Chemotherapy is sometimes given continuously by an infusion pump for several days or several weeks. If you’re having chemotherapy as tablets or capsules, you may have them daily for several weeks or months before a rest period.
You’ll have a blood test before your chemotherapy. To save time, your blood may be checked a day or two before chemotherapy. This can be done at the hospital where you’re having chemotherapy, or by your GP, practice nurse or a hospital closer to home. The results will be ready for you when you go to have your chemotherapy.
Here are some other things to think about before you start chemotherapy.
Always tell your cancer doctor about any prescription and over-the-counter drugs, vitamins or supplements you’re taking. Some vitamins or supplements may interact with chemotherapy drugs and make treatment less effective.
Some chemotherapy drugs affect fertility| (the ability to get pregnant or father a child). If this is a concern for you, it’s very important to talk to your cancer doctor before treatment. Sperm or eggs that can be used to try to preserve your fertility should be stored before chemotherapy begins.
If the chemotherapy drugs cause hair loss it’s best to have a wig fitted before your hair falls out. You can then match it to your own colour and style.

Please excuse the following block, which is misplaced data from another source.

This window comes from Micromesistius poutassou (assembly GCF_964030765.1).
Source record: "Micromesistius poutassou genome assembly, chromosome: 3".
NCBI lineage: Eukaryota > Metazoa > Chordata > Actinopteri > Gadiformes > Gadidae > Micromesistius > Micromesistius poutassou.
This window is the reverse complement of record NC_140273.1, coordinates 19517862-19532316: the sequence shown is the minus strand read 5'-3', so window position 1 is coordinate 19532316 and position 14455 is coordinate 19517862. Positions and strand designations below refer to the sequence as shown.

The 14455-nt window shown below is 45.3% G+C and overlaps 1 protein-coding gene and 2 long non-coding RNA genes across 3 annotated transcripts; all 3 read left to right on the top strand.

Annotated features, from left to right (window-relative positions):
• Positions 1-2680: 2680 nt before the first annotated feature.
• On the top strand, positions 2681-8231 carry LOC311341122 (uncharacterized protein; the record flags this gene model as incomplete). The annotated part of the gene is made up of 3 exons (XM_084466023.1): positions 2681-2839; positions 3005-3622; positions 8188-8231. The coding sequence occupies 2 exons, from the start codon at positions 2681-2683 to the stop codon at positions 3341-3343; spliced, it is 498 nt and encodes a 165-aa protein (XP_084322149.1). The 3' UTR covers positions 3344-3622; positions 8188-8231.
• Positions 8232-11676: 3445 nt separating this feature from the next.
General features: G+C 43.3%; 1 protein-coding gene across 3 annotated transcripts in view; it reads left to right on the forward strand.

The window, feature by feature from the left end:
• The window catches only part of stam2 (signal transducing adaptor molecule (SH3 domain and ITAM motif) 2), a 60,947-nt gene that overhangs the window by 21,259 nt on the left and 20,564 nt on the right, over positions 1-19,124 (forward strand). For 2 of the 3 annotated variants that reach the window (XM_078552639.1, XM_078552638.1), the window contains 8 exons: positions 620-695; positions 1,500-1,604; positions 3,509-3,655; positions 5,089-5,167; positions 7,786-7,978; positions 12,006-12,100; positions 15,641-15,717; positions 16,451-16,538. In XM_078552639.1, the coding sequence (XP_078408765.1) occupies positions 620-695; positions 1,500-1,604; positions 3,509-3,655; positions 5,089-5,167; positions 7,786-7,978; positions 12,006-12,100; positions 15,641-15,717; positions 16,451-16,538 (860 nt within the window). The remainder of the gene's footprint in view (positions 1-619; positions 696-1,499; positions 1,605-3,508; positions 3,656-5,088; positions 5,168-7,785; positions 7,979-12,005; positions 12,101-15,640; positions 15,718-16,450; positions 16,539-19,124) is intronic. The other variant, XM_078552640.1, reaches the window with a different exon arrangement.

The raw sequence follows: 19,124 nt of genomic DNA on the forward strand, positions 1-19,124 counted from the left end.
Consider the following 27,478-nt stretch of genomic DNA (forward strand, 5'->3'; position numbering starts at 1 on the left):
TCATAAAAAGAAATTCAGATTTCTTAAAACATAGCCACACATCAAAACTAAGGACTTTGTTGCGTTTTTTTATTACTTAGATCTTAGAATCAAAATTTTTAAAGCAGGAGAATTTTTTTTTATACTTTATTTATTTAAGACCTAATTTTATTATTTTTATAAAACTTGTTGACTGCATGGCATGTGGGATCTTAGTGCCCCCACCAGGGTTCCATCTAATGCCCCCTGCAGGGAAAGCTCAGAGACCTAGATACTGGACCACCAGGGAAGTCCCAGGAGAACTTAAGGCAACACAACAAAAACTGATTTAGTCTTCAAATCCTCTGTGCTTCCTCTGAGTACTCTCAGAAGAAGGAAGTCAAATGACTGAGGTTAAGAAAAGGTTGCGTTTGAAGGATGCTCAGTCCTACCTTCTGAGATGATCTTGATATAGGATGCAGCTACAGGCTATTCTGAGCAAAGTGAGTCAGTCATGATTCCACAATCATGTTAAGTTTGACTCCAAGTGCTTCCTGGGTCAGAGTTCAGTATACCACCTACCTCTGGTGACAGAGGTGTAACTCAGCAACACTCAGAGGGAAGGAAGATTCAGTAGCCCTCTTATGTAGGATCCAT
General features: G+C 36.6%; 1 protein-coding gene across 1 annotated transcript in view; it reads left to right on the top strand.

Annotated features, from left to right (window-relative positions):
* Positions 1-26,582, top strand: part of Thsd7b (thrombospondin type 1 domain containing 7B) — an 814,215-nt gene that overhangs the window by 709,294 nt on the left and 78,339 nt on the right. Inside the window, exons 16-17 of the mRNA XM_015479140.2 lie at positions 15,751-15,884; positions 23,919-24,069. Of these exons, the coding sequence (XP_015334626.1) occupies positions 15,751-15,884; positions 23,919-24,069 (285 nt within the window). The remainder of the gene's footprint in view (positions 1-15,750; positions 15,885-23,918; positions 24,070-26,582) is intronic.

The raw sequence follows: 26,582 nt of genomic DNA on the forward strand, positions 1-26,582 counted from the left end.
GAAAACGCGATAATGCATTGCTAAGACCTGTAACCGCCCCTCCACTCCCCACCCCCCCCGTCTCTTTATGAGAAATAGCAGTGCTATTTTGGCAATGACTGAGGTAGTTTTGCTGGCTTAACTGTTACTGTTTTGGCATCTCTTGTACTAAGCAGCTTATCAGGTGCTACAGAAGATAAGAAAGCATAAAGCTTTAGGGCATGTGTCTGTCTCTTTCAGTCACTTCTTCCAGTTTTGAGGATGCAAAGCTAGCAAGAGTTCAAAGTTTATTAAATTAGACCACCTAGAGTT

Chemotherapy makes you tired so you may need help with day-to-day chores. Although it can be hard to ask for help, family and friends are usually keen to do whatever they can. If you live alone or are caring for someone else, you can ask to see the hospital social worker about getting help.
If you have children you may need help with taking and picking them up from school or clubs. Family and friends can usually organise a rota of help.
It’s also useful to know who you can contact at short notice to look after your children. We have more information on childcare when you have cancer.
Work or further education It’s a good idea to talk to your employer or tutors, so they can make arrangements to support you and organise your time off during treatment.